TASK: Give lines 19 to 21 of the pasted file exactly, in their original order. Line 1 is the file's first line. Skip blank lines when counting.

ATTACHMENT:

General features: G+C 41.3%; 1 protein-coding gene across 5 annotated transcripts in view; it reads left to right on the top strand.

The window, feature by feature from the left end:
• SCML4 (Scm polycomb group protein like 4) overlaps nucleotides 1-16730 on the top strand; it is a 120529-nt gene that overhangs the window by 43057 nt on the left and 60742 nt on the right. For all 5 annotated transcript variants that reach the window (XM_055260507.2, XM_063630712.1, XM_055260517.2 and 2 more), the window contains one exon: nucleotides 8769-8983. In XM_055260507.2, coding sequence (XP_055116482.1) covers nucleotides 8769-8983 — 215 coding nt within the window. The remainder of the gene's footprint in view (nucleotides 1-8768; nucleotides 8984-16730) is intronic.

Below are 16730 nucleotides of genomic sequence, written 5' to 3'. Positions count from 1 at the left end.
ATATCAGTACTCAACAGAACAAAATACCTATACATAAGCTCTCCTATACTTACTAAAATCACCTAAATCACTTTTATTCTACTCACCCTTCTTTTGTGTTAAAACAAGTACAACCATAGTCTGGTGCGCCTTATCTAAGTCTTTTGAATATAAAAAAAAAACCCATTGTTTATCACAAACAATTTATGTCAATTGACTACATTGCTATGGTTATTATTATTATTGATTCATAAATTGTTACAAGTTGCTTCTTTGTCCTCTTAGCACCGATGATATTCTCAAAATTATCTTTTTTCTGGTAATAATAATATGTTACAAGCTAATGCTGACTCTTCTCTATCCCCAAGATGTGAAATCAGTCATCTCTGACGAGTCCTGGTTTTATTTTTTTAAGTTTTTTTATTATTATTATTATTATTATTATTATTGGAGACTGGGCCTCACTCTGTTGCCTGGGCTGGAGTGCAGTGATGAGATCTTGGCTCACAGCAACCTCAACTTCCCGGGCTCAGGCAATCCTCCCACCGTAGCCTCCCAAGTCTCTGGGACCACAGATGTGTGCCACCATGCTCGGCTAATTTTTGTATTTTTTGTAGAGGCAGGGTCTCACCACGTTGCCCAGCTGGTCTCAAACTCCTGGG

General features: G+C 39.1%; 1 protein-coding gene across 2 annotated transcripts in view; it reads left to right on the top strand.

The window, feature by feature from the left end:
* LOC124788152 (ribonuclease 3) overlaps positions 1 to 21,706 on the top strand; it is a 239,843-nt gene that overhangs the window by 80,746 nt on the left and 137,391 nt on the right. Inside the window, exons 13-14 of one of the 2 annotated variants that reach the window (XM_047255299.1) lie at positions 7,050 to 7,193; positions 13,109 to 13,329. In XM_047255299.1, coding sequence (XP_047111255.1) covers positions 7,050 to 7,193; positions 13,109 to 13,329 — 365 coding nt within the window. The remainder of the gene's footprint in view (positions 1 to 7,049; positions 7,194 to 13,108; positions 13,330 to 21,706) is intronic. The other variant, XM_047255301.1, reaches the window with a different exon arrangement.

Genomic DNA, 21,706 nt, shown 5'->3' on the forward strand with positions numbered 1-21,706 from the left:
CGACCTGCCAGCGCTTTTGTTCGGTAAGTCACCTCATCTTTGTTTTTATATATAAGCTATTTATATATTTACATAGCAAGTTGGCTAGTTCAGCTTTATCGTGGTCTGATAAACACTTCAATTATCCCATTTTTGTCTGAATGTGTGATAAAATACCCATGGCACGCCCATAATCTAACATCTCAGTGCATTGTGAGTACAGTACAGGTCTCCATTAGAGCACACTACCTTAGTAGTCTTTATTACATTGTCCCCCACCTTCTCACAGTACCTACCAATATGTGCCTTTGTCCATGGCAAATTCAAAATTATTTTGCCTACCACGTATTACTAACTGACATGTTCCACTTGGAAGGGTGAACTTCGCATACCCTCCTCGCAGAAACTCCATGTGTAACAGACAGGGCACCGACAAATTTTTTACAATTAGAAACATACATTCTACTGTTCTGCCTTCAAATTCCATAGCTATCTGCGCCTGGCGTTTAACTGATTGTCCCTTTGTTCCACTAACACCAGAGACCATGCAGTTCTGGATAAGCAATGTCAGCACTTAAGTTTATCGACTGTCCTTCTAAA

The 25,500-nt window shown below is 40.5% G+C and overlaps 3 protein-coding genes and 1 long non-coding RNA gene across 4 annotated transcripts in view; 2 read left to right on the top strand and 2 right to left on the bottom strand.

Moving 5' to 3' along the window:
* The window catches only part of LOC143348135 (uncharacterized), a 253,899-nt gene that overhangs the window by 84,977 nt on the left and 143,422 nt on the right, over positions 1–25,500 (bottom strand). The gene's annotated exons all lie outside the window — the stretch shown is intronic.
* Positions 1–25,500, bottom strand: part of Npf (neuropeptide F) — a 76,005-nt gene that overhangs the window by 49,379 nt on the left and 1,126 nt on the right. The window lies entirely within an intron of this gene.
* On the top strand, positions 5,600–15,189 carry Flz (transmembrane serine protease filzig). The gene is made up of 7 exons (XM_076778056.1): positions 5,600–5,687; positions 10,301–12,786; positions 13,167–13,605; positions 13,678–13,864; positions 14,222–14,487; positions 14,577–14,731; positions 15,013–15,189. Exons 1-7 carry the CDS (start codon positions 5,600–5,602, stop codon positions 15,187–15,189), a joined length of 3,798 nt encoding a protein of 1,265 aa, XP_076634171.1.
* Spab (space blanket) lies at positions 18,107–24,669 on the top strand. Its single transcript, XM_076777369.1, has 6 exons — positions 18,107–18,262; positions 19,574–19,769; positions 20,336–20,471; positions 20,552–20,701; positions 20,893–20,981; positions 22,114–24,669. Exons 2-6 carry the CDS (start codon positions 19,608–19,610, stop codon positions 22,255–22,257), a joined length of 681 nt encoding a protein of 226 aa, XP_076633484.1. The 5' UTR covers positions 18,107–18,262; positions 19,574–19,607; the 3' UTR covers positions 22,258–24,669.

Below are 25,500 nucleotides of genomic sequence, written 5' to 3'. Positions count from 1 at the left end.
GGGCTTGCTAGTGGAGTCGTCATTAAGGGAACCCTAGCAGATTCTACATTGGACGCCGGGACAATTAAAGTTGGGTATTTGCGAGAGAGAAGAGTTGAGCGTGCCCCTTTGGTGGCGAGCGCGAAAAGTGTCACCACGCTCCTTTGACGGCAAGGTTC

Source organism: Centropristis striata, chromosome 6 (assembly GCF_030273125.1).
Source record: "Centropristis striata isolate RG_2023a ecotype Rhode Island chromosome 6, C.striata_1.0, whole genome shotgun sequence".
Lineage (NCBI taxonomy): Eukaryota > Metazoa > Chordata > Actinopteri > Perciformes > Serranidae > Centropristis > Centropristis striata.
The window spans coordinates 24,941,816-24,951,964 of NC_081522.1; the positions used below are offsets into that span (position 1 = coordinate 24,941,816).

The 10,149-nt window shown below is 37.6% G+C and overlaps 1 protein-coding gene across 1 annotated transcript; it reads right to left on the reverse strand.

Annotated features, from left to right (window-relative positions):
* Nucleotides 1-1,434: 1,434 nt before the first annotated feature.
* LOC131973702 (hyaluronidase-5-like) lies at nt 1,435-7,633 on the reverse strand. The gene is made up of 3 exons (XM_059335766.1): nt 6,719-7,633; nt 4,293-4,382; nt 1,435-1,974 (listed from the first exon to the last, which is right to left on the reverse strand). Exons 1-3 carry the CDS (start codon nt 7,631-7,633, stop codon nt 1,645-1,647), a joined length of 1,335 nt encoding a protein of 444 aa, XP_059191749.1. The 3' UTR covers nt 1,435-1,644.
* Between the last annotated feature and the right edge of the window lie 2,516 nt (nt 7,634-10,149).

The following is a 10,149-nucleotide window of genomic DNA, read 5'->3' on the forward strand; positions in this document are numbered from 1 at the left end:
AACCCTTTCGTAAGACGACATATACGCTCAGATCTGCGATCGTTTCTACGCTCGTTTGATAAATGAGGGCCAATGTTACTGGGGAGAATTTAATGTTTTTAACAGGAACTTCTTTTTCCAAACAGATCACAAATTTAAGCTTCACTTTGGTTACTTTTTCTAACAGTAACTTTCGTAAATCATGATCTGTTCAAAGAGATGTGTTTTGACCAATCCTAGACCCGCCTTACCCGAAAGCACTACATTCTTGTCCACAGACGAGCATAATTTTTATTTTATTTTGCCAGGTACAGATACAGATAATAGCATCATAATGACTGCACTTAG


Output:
Source organism: Centropristis striata, chromosome 6 (assembly GCF_030273125.1).
Source record: "Centropristis striata isolate RG_2023a ecotype Rhode Island chromosome 6, C.striata_1.0, whole genome shotgun sequence".
Lineage (NCBI taxonomy): Eukaryota > Metazoa > Chordata > Actinopteri > Perciformes > Serranidae > Centropristis > Centropristis striata.